Reconfigure diagnostic partition using Get-EsxCli -V2

The following powershell snippet is going to unconfigure the diagnostic coredump partition using the esxcli version 2 cmdlet. The second part will reconfigure the diagnostic partition with the ‘smart’ option so that an accessible partition is chosen.

If you want to configure a new diagnostic partition the you will find the necessary information in the following VMware knowledge base article: Configuring a diagnostic coredump partition on an ESXi 5.x/6.x host (2004299). There will be additional steps to supply the partition id.

The following powershell snippet is going to unconfigure the diagnostic coredump partition using the esxcli version 2 cmdlet. The second part will reconfigure the diagnostic partition with the ‘smart’ option so that an accessible partition is chosen.

If you want to configure a new diagnostic partition the you will find the necessary information in the following VMware knowledge base article: Configuring a diagnostic coredump partition on an ESXi 5.x/6.x host (2004299). There will be additional steps to supply the partition id.

$srv = Get-VMHost ESXiHost
$esxcli = Get-EsxCli -VMHost $srv -V2
$arg = $esxcli.system.coredump.partition.set.CreateArgs()
$arg.unconfigure = "true"
$esxcli.system.coredump.partition.set.Invoke($arg)
$arg = $esxcli.system.coredump.partition.set.CreateArgs()
$arg.unconfigure = "false"
$arg.enable = "true"
$arg.smart = "true"
$esxcli.system.coredump.partition.set.Invoke($arg)

First we connect to the esxi host directly and insert the connection details in the variable $srv:

$srv = Get-VMHost ESXiHost

Then we create a esxcli object $esxcli using the variable $srv we created previously:

$esxcli = Get-EsxCli -VMHost $srv -V2

Now we create a variable $arg to store the arguments we will provide later:

$arg = $esxcli.system.coredump.partition.set.CreateArgs()

Setting the $arg property ‘unconfigure’ to true will deactivate the diagnostic partition:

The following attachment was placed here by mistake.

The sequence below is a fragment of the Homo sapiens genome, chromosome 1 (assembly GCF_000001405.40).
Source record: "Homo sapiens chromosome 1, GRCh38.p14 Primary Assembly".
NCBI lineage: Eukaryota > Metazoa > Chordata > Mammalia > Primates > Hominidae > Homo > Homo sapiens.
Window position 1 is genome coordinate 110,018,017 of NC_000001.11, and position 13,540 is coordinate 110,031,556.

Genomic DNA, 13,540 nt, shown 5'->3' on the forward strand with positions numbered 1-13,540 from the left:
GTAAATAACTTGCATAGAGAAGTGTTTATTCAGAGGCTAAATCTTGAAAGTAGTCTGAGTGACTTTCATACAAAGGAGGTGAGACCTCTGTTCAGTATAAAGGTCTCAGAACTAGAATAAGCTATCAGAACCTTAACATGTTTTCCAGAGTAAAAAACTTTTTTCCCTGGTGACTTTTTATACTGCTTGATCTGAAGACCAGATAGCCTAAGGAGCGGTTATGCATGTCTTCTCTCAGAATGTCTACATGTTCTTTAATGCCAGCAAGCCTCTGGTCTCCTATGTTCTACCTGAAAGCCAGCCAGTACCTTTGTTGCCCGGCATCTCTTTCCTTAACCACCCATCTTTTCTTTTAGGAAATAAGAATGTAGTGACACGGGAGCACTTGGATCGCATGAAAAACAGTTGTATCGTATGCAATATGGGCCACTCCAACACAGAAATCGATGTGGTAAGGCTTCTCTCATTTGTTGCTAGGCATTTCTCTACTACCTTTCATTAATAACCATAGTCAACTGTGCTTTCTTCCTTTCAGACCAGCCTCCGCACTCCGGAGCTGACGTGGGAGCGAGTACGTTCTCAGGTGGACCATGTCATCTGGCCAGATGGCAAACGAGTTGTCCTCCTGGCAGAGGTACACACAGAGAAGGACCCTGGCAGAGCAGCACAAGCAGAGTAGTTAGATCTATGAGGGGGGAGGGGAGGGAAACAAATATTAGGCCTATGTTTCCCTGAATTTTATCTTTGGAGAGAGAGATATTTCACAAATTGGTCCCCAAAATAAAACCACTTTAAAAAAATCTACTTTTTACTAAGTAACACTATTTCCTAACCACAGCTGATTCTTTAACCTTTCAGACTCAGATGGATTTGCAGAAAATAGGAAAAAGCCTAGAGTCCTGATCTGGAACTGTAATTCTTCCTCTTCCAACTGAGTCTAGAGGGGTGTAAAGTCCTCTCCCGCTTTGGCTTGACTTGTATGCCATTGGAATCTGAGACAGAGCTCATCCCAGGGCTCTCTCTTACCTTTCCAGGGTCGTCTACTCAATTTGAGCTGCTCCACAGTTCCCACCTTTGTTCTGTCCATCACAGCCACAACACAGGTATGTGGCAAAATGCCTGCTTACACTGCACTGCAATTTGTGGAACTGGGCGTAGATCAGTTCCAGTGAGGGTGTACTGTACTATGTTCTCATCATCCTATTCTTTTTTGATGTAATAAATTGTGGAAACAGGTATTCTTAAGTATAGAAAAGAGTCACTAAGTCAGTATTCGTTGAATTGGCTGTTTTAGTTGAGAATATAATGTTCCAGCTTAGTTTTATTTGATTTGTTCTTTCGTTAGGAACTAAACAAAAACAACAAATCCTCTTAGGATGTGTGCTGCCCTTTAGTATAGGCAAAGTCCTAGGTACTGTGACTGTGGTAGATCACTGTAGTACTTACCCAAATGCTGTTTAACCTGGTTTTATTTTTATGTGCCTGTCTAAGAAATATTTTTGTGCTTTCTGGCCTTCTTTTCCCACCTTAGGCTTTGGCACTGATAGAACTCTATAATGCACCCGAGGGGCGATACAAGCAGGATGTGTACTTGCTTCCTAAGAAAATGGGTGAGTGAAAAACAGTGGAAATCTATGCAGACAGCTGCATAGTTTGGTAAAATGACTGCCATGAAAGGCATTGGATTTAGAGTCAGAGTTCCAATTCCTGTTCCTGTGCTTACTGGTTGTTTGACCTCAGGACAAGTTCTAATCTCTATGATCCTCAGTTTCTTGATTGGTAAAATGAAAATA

$arg.unconfigure = "true

The invoke command will invoke the command remotely on the esxi host. After execution the diagnostic partition is deactivated:

$esxcli.system.coredump.partition.set.Invoke($arg)

The second part starts with creating a new set of arguments:

$arg = $esxcli.system.coredump.partition.set.CreateArgs()

Reactivate the coredump, because we deactivated it before:

$arg.unconfigure = "false"

Enable the coredump partition:

$arg.enable = "true"

The ‘smart’ property will try to use an accessible partition:

$arg.smart = "true"

The last argument will configure the diagnostic partition using the supplied parameters:

$esxcli.system.coredump.partition.set.Invoke($arg)

Configuring Tesla M60 cards for NVIDIA GRID vGPU

Configuring Tesla M60 cards for NVIDIA GRID vGPU

There are a couple of steps which need to be taken to configure the Tesla M60 cards with NVIDIA GRID VGPU in a vSphere / Horizon environment. I have listed them here quick and dirty. They are an extract of the NVIDIA Virtual GPU Software User Guide.

  • On the host(s):
    • Install the vib
      • esxcli software vib install -v directory/NVIDIA-vGPUVMware_ESXi_6.0_Host_Driver_390.72-1OEM.600.0.0.2159203.vib
    • Reboot the host(s)
    • Check if the module is loaded
      • vmkload_mod -l | grep nvidia
    • Run the nvidia-smi command to verify the correct communictation with the device
    • Configuring Suspend and Resume for VMware vSphere
      • esxcli system module parameters set -m nvidia -p “NVreg_RegistryDwords=RMEnableVgpuMigration=1”
    • Reboot the host
    • Confirm that suspend and resume is configured
      • dmesg | grep NVRM
    • Check that the default graphics type is set to shared direct
    • If the graphics type were not set to shared direct, execute the following commands to stop and start the xorg and nv-hostengine services
      • /etc/init.d/xorg stop
      • nv-hostengine -t
      • nv-hostengine -d
      • /etc/init.d/xorg start
  • On the VM / Parent VM:
    • Configure the VM, beware that once the vGPU is configured that the console of the VM will not be visible/accessible through the vSphere Client. An alternate access method should already be foreseen
    • Edit the VM configuration to add a shared pci device, verify that NVIDIA GRID vGPU is selected
    • Choose the vGPU profile